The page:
The Clinical Legal Education Program is one of the most important and valued aspects of a Harvard Law School education, confirming our commitment to providing our students with the best possible educational experience. With dozens of in-house clinics and hundreds of externships, Harvard Law School has more clinical opportunities than any law school in the world. Some of the clinics include:
Clinical education at HLS helps to introduce and explore the roles and responsibilities of a lawyer. Taking a clinical course may aid students in thinking about what sort of law practice or lawyering work they like most. Mentored practice, in an educational setting, also helps students begin to understand their learning styles while getting a head start on learning the skills they will need when they begin their careers.
The Clinical Legal Education Program at Harvard Law School has three basic components:
- direct student responsibility for clients in a realistic practice setting;
- supervision and mentoring by an experienced practitioner; and
- companion classroom sessions in which clinical experience supports and contributes to further discussion and thought.
Seventy-five percent of the class of 2015 participated in clinical work while at HLS. Many students find that this practical lawyering produces a sense of personal accomplishment as well as professional development because, in many cases, they are truly increasing access to justice for the most marginalized members of society. HLS also offers externship placements at various government agencies, nonprofits, and small firms. Many students take advantage of the winter term, spending three to four weeks off campus in a clinical setting and then coming back to campus and continuing the work remotely for the following semester. Students can also design independent clinical work projects that are tailored to unique interests.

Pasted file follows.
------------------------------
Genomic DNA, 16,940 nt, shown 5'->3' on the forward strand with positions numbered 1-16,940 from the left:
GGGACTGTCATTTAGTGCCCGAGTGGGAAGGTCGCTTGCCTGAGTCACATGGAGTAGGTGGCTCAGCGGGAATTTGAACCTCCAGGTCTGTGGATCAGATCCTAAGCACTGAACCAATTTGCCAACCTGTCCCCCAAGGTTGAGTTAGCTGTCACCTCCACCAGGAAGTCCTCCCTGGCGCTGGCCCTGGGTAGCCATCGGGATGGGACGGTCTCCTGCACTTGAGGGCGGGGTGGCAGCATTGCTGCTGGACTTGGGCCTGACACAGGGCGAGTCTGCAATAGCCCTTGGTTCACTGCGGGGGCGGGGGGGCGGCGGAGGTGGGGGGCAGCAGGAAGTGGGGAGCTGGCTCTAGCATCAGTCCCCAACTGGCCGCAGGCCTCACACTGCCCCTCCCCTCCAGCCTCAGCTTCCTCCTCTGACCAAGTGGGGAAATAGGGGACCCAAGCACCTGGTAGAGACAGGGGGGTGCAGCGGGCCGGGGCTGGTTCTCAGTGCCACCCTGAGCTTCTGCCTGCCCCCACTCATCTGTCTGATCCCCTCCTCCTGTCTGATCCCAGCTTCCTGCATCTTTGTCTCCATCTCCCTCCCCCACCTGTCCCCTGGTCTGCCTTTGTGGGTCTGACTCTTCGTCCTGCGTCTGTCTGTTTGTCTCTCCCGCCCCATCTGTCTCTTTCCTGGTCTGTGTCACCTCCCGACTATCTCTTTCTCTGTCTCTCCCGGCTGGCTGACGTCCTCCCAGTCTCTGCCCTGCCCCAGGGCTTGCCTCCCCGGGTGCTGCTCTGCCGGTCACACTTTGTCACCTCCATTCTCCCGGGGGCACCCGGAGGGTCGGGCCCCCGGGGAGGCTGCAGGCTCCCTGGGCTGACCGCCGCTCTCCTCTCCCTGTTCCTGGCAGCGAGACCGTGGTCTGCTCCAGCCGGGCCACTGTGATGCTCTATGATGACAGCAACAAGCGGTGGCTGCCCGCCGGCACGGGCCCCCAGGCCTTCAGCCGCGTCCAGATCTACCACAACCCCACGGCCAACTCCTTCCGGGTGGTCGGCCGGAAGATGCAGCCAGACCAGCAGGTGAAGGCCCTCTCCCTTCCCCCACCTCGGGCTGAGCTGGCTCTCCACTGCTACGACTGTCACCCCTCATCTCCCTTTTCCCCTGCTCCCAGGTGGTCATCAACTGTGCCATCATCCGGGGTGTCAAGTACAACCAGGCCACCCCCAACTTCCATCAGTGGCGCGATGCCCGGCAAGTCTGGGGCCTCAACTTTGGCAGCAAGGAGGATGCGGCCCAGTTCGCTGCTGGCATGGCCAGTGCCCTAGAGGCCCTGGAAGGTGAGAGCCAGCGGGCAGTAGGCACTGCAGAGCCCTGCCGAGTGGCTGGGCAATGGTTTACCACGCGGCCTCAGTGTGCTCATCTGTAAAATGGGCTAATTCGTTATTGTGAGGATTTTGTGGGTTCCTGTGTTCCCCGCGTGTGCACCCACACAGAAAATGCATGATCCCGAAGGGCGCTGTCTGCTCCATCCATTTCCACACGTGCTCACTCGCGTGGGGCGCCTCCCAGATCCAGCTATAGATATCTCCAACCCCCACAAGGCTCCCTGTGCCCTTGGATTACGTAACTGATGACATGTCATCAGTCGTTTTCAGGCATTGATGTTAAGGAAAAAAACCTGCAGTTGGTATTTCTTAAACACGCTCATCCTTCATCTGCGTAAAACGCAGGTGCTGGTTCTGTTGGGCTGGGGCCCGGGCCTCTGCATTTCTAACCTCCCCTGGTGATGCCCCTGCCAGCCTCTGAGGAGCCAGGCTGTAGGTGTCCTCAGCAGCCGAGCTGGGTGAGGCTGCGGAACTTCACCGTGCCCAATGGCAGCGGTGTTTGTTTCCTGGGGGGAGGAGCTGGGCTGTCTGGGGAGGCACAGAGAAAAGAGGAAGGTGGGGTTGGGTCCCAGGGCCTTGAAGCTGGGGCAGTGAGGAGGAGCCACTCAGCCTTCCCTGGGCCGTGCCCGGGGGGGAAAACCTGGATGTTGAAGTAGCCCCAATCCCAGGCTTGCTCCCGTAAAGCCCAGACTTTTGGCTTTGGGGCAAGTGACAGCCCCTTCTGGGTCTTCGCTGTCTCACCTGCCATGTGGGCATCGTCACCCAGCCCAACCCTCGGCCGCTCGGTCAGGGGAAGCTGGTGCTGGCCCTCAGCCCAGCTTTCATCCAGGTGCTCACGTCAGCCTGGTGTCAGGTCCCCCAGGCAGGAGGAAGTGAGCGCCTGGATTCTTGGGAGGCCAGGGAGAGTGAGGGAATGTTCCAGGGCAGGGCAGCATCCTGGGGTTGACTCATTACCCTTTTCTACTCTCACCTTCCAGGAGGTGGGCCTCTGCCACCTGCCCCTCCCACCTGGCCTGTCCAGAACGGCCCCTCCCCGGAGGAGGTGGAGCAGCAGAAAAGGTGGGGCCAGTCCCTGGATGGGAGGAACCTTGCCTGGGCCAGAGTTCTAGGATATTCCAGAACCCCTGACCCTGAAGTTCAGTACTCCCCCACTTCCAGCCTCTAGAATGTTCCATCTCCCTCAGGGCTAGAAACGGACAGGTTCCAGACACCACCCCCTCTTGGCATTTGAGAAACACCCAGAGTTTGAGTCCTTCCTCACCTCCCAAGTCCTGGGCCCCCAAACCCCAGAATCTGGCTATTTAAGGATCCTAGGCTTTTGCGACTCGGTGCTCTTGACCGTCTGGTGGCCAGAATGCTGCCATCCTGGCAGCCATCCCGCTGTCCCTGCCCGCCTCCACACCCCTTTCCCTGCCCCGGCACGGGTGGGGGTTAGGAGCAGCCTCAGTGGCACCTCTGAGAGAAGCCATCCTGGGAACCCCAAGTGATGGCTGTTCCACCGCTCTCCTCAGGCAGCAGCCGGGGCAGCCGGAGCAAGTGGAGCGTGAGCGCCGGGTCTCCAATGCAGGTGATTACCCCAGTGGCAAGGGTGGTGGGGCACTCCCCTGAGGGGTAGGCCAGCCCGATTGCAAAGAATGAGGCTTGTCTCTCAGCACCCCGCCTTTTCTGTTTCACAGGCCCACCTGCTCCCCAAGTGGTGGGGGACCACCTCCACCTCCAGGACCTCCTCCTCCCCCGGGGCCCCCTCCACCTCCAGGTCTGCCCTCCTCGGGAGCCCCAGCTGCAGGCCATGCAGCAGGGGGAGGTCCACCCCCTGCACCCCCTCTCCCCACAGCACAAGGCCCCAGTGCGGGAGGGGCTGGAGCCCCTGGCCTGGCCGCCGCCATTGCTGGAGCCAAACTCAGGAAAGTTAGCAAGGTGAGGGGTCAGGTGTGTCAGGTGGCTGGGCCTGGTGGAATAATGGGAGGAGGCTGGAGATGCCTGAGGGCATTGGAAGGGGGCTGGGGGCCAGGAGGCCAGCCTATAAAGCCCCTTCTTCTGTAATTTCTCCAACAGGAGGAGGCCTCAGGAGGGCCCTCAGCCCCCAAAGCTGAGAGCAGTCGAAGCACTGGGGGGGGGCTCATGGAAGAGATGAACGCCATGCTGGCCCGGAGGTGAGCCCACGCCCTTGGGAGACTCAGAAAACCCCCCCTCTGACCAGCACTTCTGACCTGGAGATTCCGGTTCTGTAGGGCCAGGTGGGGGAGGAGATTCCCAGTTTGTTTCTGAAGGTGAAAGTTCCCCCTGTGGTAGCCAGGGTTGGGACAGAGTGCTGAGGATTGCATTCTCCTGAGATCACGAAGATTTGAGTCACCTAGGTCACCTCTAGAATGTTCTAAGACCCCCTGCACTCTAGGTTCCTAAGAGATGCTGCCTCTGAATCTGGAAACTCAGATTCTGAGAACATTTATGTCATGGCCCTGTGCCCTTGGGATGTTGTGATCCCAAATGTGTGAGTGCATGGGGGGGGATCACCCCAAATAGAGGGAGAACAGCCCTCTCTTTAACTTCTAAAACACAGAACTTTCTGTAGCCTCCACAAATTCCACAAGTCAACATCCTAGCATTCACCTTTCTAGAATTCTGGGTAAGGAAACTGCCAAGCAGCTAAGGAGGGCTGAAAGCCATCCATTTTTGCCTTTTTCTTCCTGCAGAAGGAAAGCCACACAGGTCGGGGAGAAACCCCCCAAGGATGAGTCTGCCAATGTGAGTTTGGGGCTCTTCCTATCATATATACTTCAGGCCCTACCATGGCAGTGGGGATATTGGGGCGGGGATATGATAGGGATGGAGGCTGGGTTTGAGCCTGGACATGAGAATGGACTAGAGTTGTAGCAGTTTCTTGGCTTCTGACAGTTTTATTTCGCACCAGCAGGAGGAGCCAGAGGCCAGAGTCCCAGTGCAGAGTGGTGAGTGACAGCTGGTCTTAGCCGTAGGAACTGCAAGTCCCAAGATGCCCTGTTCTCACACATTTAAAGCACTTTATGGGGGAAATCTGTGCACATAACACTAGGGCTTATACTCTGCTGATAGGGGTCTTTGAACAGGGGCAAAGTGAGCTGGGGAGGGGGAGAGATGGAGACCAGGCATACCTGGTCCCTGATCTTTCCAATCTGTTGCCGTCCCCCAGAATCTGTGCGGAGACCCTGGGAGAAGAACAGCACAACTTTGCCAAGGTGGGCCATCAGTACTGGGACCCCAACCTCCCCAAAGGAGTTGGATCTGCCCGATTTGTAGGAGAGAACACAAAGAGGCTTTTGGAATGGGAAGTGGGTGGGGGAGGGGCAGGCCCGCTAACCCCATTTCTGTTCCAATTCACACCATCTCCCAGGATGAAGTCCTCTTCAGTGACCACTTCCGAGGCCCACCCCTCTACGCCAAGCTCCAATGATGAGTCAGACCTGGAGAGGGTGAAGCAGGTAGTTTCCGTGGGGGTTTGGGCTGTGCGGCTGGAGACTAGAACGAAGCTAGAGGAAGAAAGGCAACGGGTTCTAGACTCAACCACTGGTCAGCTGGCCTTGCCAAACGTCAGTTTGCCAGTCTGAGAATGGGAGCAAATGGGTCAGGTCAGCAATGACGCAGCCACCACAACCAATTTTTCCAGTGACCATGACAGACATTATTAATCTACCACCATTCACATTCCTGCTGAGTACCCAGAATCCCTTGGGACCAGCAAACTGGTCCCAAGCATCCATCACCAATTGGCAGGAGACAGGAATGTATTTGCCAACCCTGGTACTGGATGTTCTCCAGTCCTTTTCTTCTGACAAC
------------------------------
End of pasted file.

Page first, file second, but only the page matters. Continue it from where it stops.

From Cyberlaw Clinic—We had two students enrolled in the Clinic during winter 2017, thirty-four in the spring, and 31 in the fall. Three summer interns ably helped to keep our docket of projects afloat during the summer months.
By Matthew Rosenthal, J.D. '19—When I learned that I would be attending Harvard Law School, I was immediately drawn by the opportunities available to students interested in learning about and working in the sports industry.
By Matilda Jansen Brolin, LLM ’16—From the application process to what I do at present, I’ve put the pedagogical skills in alternative dispute resolution—developed at HLS through the Negotiation Workshop, courses in mediation and Dispute Systems Design, and in the Harvard Negotiation and Mediation Clinical Program and the Harvard Mediation Program—into practice.
From Harvard Immigration and Refugee Clinical Program—The case study has students play various roles in a legislative simulation before the House Subcommittee on Immigration and Border Security. You can download a free copy.
By Jimmy McEntee, J.D. '18—Thirty-four. That’s how many Harvard Law students participated in the Sports Law Clinic this year. Students worked in all types of sports organizations, such as teams, leagues, agencies, player associations, and athletic departments.